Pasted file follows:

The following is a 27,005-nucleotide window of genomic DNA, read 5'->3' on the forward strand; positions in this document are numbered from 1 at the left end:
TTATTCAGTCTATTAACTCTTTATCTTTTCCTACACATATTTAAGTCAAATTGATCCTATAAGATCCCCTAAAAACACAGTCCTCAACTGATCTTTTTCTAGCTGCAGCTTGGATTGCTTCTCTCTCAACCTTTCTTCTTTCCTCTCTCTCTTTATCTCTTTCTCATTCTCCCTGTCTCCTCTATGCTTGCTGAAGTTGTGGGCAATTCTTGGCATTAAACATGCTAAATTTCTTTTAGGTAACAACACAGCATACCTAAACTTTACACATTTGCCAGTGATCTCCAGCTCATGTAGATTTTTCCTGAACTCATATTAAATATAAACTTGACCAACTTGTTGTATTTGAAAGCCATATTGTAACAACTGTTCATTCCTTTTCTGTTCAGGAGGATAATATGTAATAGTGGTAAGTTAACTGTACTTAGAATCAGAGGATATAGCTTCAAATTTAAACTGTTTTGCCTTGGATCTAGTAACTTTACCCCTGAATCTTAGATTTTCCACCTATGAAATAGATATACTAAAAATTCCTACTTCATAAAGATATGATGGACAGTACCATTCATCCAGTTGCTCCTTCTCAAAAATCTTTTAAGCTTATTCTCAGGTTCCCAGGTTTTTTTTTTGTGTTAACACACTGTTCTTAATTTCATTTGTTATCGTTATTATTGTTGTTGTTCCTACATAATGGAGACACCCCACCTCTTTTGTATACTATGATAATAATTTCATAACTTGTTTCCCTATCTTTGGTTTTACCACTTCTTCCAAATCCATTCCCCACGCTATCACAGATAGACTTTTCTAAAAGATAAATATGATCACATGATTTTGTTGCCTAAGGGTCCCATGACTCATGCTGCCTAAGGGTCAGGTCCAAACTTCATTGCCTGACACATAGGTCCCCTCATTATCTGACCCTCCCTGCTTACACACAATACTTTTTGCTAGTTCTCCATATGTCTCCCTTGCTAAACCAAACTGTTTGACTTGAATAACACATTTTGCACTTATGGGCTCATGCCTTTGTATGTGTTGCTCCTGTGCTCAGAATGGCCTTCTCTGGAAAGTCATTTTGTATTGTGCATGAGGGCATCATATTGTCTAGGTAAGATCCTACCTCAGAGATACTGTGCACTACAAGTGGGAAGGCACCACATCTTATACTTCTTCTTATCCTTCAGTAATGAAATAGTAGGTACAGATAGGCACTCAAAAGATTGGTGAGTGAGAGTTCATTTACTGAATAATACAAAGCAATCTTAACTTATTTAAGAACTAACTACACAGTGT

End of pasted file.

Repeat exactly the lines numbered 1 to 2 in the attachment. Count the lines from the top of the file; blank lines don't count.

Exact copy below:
The following is a 27,005-nucleotide window of genomic DNA, read 5'->3' on the forward strand; positions in this document are numbered from 1 at the left end:
TTATTCAGTCTATTAACTCTTTATCTTTTCCTACACATATTTAAGTCAAATTGATCCTATAAGATCCCCTAAAAACACAGTCCTCAACTGATCTTTTTCTAGCTGCAGCTTGGATTGCTTCTCTCTCAACCTTTCTTCTTTCCTCTCTCTCTTTATCTCTTTCTCATTCTCCCTGTCTCCTCTATGCTTGCTGAAGTTGTGGGCAATTCTTGGCATTAAACATGCTAAATTTCTTTTAGGTAACAACACAGCATACCTAAACTTTACACATTTGCCAGTGATCTCCAGCTCATGTAGATTTTTCCTGAACTCATATTAAATATAAACTTGACCAACTTGTTGTATTTGAAAGCCATATTGTAACAACTGTTCATTCCTTTTCTGTTCAGGAGGATAATATGTAATAGTGGTAAGTTAACTGTACTTAGAATCAGAGGATATAGCTTCAAATTTAAACTGTTTTGCCTTGGATCTAGTAACTTTACCCCTGAATCTTAGATTTTCCACCTATGAAATAGATATACTAAAAATTCCTACTTCATAAAGATATGATGGACAGTACCATTCATCCAGTTGCTCCTTCTCAAAAATCTTTTAAGCTTATTCTCAGGTTCCCAGGTTTTTTTTTTGTGTTAACACACTGTTCTTAATTTCATTTGTTATCGTTATTATTGTTGTTGTTCCTACATAATGGAGACACCCCACCTCTTTTGTATACTATGATAATAATTTCATAACTTGTTTCCCTATCTTTGGTTTTACCACTTCTTCCAAATCCATTCCCCACGCTATCACAGATAGACTTTTCTAAAAGATAAATATGATCACATGATTTTGTTGCCTAAGGGTCCCATGACTCATGCTGCCTAAGGGTCAGGTCCAAACTTCATTGCCTGACACATAGGTCCCCTCATTATCTGACCCTCCCTGCTTACACACAATACTTTTTGCTAGTTCTCCATATGTCTCCCTTGCTAAACCAAACTGTTTGACTTGAATAACACATTTTGCACTTATGGGCTCATGCCTTTGTATGTGTTGCTCCTGTGCTCAGAATGGCCTTCTCTGGAAAGTCATTTTGTATTGTGCATGAGGGCATCATATTGTCTAGGTAAGATCCTACCTCAGAGATACTGTGCACTACAAGTGGGAAGGCACCACATCTTATACTTCTTCTTATCCTTCAGTAATGAAATAGTAGGTACAGATAGGCACTCAAAAGATTGGTGAGTGAGAGTTCATTTACTGAATAATACAAAGCAATCTTAACTTATTTAAGAACTAACTACACAGTGT